Nicole Laupepa, Cultural Development Manager at Youth Off The Streets and the Aboriginal Cultural Connections team have been hard at work in Dubbo in regional NSW, working alongside local services supporting families and young people struggling with mental ill-health and other challenges during the COVID-19 crisis. Aboriginal people make up 25% of the population in the nine areas in western NSW that have been most impacted by COVID-19, including 19% of the population in Dubbo. We spoke to Nicole about the work that the team is doing.
The Cultural Connections team comprises specialised Aboriginal counsellors, mental health workers and Elders who are best equipped to respond to the urgent and evolving need in the community, in practical and strategic terms. The team, all from regional NSW, have been working in partnership with the Aboriginal Lands Council, the local Aboriginal Community and NSW Police, to ensure the First Nations voice is heard in the community response. In the immediate crisis, their support included providing food parcels and personal protective equipment to the community and addressing vaccine hesitancy and lack of access to vaccines. They also offered NSW Health resources to establish a mobile vaccination hub.
Rikka Lamb is Youth Off The Streets’ new Aboriginal Mental Health Advisor and part of the Cultural Support team, which also includes Aunty Pat, Cultural Development Advisor. Rikka said: “I was born in Dubbo so I have a lot of connections here, which is why it’s great to give back to the community and for Youth Off The Streets to be here as well. A lot of our young people can get embarrassed or feel ashamed to admit they need help or that they may be experiencing some issues. Don’t be ashamed. Reach out to your support system.”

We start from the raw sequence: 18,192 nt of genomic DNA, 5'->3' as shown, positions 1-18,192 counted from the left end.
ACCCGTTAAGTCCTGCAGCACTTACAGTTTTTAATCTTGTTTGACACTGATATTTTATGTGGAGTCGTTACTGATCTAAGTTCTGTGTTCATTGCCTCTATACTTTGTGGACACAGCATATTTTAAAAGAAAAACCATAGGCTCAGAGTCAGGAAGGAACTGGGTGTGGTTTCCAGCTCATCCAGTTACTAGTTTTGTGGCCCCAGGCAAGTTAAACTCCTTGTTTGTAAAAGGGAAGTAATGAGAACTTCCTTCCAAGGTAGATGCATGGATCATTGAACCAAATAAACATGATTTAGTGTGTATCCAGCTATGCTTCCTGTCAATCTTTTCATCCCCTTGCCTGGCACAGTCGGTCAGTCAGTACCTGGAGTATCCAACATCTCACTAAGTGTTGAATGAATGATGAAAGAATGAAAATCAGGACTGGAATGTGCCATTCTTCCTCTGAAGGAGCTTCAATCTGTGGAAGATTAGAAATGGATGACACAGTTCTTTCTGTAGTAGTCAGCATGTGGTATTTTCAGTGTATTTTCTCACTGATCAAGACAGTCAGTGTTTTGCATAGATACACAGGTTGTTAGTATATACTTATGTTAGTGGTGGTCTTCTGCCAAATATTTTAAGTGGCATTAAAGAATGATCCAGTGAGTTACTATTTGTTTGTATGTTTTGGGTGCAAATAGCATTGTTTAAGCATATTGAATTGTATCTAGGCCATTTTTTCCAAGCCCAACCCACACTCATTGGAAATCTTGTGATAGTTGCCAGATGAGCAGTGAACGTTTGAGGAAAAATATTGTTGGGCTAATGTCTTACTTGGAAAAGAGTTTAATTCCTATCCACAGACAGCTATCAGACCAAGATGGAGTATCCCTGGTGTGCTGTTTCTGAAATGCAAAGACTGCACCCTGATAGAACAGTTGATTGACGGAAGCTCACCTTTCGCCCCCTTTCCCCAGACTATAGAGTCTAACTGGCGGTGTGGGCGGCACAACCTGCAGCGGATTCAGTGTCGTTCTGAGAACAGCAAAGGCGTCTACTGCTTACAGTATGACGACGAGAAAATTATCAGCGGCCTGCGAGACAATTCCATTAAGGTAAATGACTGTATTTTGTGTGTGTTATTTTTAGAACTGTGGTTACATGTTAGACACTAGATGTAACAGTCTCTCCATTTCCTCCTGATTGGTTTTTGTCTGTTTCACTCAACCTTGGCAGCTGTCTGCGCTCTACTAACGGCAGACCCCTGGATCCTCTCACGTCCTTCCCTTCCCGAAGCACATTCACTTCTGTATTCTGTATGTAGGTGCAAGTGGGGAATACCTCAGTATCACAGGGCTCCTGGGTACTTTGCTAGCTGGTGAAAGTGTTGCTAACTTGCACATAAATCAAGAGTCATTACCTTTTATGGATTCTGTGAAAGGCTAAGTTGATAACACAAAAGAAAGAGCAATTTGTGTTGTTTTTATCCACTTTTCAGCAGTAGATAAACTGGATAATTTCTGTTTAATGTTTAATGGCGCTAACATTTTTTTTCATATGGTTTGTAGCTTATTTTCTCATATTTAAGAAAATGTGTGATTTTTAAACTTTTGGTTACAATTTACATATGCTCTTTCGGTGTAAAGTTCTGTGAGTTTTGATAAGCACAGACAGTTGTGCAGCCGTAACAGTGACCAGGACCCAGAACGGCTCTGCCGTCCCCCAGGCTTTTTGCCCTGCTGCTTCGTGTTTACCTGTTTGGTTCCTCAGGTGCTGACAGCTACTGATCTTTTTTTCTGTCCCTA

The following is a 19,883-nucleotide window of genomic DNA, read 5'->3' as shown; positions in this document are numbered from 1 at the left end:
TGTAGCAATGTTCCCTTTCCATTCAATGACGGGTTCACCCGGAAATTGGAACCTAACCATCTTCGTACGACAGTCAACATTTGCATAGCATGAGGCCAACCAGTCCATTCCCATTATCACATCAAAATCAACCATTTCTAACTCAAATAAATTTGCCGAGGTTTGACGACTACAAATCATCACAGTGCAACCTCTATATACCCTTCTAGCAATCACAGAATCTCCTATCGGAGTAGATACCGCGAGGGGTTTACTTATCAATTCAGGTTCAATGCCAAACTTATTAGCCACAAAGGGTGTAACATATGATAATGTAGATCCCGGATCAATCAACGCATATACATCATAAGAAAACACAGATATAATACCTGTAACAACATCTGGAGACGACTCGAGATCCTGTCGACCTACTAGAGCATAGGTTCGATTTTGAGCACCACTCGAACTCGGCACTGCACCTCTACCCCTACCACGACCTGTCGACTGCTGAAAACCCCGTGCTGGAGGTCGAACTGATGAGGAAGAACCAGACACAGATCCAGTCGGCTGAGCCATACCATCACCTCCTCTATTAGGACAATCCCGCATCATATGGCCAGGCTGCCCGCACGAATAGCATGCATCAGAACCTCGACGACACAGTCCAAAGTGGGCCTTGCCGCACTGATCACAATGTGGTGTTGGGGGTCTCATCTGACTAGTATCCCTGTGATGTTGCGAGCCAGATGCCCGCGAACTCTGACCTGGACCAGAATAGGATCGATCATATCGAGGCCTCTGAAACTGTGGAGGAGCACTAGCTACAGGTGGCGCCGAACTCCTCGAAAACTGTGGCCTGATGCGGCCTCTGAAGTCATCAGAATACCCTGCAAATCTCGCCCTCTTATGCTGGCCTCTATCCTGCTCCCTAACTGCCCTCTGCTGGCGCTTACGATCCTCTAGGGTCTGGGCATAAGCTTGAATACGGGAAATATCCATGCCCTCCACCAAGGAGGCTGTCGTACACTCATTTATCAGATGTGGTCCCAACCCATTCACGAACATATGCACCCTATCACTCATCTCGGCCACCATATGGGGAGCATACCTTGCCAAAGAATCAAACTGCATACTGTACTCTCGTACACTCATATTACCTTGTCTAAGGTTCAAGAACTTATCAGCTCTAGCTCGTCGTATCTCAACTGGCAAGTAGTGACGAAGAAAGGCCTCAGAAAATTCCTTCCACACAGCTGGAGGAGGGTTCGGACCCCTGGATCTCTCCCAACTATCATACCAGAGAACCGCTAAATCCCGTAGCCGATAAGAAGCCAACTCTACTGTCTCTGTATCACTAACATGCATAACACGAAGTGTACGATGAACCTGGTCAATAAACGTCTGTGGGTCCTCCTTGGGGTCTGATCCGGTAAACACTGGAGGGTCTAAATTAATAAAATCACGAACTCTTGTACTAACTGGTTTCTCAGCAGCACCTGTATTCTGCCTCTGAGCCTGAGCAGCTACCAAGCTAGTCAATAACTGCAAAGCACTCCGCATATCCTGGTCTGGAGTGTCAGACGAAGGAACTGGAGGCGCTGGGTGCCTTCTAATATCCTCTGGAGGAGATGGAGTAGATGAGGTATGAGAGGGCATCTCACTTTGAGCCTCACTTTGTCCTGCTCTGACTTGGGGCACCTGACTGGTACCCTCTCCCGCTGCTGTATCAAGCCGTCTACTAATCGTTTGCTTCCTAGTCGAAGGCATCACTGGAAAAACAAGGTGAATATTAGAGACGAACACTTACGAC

The impacts of COVID-19 on Aboriginal communities
In September this year, more than 60% of COVID-19 cases in western NSW were First Nations people. Many First Nations families in these communities lack access to the internet and technology and there was a lot of misinterpretation and misinformation around COVID-19. NSW Health is doing amazing work, but there has been a sense of fear and mistrust from the Aboriginal community.
For families without access to online learning students were asked to go to school twice a week to collect their schoolwork which was a means for the virus to spread.
The deaths in the community have triggered depression and anxiety, further exacerbated by the inability for the community to come together for Sorry Business, which is the culturally appropriate way of grieving for First Nations peoples.
Longer term, the team are partnering with the Aboriginal Lands Council, to provide a culturally appropriate mental health response that is tailored to Aboriginal youth and are working collaboratively with the relevant agencies and community groups to provide a local service that supports this community to get back on its feet. In the longer term, that means loss and grieving for loved ones. The team are heartened by the sense of community and generosity of the people of regional NSW, and are there to work with them and provide whatever support they can.
About the Cultural Connections Program
Youth Off The Streets Aboriginal Cultural Connections provides a range of culturally appropriate services that address 12 of the Closing The Gap targets. The program aims to support young people remain in schooling, as well as developing and applying a culturally safe model of casework across all of Youth Off The Streets frontline programs. To achieve this, the program will develop a community of practise with Aboriginal-lead organisations, to collaborate with and support our Aboriginal young people, their families, and communities.